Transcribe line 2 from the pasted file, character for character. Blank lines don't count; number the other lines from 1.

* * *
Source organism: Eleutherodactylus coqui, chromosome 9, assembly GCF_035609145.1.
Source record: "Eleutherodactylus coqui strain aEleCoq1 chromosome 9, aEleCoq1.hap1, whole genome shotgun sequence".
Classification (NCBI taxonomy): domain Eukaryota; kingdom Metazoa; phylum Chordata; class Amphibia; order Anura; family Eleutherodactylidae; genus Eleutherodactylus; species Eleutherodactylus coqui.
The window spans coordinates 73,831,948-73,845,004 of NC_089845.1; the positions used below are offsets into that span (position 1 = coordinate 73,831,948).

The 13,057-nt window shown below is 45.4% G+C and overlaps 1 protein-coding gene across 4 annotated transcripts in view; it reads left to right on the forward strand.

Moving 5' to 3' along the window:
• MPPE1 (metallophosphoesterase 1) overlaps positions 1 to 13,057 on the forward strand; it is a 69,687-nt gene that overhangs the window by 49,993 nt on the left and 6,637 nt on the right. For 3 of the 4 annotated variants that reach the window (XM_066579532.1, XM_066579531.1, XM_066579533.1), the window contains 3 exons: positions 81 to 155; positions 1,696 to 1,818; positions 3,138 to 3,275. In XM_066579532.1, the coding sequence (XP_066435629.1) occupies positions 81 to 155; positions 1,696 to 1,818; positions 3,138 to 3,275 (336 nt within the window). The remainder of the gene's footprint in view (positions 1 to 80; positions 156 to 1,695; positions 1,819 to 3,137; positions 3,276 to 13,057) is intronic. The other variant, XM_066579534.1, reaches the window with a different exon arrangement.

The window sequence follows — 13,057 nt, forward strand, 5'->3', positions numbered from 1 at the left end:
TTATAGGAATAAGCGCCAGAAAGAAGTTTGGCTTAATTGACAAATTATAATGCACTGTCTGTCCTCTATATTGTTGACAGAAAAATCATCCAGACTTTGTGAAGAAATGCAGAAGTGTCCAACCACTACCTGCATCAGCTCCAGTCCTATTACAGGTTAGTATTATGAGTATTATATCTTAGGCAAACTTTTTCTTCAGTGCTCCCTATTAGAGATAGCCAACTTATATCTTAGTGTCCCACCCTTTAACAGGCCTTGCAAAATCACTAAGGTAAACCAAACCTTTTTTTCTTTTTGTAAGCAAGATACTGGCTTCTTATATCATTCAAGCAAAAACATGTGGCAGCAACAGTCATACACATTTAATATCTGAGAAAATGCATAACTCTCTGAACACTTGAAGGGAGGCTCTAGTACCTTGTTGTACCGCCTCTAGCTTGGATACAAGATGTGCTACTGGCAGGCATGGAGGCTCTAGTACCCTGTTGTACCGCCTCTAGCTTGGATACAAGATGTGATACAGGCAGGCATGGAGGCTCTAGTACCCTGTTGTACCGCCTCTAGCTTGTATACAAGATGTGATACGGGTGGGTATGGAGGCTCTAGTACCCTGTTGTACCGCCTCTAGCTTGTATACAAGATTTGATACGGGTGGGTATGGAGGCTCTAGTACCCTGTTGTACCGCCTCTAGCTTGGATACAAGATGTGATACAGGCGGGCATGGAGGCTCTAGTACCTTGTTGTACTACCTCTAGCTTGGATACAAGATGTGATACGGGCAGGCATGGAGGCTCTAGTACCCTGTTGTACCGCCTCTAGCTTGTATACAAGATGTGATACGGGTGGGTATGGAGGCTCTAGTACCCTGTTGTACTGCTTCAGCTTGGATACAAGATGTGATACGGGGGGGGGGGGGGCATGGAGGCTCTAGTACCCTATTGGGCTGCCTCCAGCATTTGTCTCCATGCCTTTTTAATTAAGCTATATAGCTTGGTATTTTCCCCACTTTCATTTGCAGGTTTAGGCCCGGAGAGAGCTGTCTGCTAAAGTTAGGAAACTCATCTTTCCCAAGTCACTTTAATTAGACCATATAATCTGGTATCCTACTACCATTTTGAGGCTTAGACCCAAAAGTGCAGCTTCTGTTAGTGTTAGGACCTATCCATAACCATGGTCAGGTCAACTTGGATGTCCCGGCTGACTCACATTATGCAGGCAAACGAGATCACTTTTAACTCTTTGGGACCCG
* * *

Source record: "Eleutherodactylus coqui strain aEleCoq1 chromosome 9, aEleCoq1.hap1, whole genome shotgun sequence".